“I have sold my slaves in that county, to Col: White of Florida, who will take them in families, to that territory. He gives me for them, (with the exception of a few sold there) five thousand dolrs., which are paid, by obtaining for me, a release in that amount, from J. J. Astor, for a loan obtain’d of him in the late war, offerd by himself, on hearing that I was pressd for money”.
James Monroe to James Madison, Oak Hill, March 28th. 1828.
A group of enslaved families arrived in Jefferson County, Florida in 1828. They had been sold and forcibly removed from Virginia, the only home they knew. After a 700-mile journey, they arrived to the sparsely settled, newly U.S.-acquired Florida territory and their new home: Casa Bianca plantation.
Joseph Mills White, their new enslaver, had made a deal with former President James Monroe for the people that Monroe owned at his Highland plantation in Albemarle County, Virginia. Monroe was in debt and wanted to sell everything in Albemarle County. He had already sold his Highland plantation and had no more use for the enslaved men, women, and children who had labored there. There were too many of them for his Oak Hill plantation in Loudoun County, Virginia to work and support.
Monroe and his potential buyer Joseph M. White knew each other at least since 1817 – while White was from Kentucky, his mother’s family was from Albemarle County, and White had lived for a time there, qualifying as an attorney at the Albemarle Bar. For $5,000, Monroe sold nearly two dozen people to White: Toby and Betsy with their children; Dudley and Eve with their children; Jim Harris and his wife Calypso with their children; and eight-year old Mary Baker [no deed for the sale has been found – the names of the families have been extracted by comparing documents associated with both Monroe and White].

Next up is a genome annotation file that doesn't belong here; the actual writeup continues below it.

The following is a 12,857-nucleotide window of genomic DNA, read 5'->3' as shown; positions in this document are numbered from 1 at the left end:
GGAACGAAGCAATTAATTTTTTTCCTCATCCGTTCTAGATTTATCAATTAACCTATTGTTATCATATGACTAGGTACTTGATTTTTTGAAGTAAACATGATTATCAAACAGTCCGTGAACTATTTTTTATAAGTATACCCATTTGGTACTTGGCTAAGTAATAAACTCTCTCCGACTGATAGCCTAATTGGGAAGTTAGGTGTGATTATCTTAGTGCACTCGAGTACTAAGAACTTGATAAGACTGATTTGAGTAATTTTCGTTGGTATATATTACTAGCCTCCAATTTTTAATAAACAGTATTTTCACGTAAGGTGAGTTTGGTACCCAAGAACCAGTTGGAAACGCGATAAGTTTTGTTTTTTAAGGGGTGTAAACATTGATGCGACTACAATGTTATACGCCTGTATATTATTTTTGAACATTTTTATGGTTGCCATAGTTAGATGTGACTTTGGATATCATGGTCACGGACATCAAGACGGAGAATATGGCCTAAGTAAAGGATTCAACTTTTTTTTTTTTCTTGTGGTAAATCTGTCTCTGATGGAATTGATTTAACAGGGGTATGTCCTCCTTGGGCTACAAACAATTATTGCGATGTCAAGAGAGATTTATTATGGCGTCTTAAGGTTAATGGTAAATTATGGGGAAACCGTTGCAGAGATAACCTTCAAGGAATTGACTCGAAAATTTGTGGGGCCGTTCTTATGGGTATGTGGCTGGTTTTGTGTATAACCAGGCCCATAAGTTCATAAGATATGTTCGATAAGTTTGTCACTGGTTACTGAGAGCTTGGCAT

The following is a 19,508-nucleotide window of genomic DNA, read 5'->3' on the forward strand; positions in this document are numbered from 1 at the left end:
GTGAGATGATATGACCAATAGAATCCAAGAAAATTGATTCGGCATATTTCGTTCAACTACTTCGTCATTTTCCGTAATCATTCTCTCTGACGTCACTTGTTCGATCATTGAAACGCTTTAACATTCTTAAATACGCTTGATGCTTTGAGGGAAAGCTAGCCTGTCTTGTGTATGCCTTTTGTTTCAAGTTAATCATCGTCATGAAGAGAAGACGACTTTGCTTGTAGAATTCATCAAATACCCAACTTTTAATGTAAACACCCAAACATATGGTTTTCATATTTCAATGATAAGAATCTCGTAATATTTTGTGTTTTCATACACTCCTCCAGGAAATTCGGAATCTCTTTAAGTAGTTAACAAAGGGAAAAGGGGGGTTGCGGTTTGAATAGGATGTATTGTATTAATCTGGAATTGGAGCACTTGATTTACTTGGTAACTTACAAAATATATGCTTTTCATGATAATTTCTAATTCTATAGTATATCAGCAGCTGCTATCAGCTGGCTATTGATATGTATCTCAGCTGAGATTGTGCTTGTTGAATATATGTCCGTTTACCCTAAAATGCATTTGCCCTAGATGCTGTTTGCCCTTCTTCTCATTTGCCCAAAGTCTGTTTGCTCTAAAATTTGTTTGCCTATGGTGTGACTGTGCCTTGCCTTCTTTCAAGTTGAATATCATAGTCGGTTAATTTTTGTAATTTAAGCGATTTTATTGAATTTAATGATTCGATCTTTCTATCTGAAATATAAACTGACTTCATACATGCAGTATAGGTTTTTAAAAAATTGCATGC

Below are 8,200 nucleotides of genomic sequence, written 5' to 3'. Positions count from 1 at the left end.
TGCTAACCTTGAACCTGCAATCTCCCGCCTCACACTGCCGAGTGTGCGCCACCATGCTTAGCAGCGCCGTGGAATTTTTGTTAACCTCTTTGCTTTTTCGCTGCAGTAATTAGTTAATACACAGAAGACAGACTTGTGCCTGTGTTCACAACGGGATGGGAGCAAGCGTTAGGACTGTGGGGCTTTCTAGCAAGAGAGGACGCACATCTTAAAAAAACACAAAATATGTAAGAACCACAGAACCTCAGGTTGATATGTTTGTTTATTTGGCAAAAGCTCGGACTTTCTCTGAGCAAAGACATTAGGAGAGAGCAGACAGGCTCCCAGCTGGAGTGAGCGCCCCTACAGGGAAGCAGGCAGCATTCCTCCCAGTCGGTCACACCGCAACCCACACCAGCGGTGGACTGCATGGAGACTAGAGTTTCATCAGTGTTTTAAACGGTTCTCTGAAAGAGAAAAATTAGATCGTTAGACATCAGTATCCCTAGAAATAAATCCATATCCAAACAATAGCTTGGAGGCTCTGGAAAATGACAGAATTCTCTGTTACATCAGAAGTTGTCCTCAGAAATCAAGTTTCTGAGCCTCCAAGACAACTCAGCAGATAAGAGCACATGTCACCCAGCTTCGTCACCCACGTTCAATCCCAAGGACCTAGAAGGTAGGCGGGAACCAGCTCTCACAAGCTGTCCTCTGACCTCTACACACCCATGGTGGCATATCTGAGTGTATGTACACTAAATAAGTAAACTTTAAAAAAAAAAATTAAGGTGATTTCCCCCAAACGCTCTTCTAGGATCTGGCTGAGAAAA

The families arrived in Florida to find another group of enslaved people toiling at Casa Bianca – African slaves.
In the summer of 1820, the United States revenue cutter Dallas intercepted the Antelope, a slave ship flying an American flag, off the coast of Florida. Over 250 chained Africans were found on board. Their average age was fourteen. The Antelope had been off the coast of Africa where it had plundered a Spanish and a Portuguese ship and stolen their human cargo. Slave importation to the United States had been prohibited by Congress in 1807. Further legislative acts passed during President Monroe’s administration in 1819 and 1820, enhanced the slave trade prohibition, placing any illegally imported slaves under Presidential control and declaring the offenders to be engaged in piracy, an offense punishable by death. The Antelope was escorted to Savannah, where an eight-year court battle began which reached the Supreme Court and spanned both President Monroe’s and John Quincy Adams’ administrations. The Antelope captain was indicted for taking the property of a Portuguese subject and a Spanish subject. He was not tried for piracy, nor was the illegal transportation of the Africans mentioned in the case. The jury found the captain not guilty. The next cases determined how the Africans would be divided between the two primary claimants: the Spanish and Portuguese. This process took until the end of 1827 to resolve.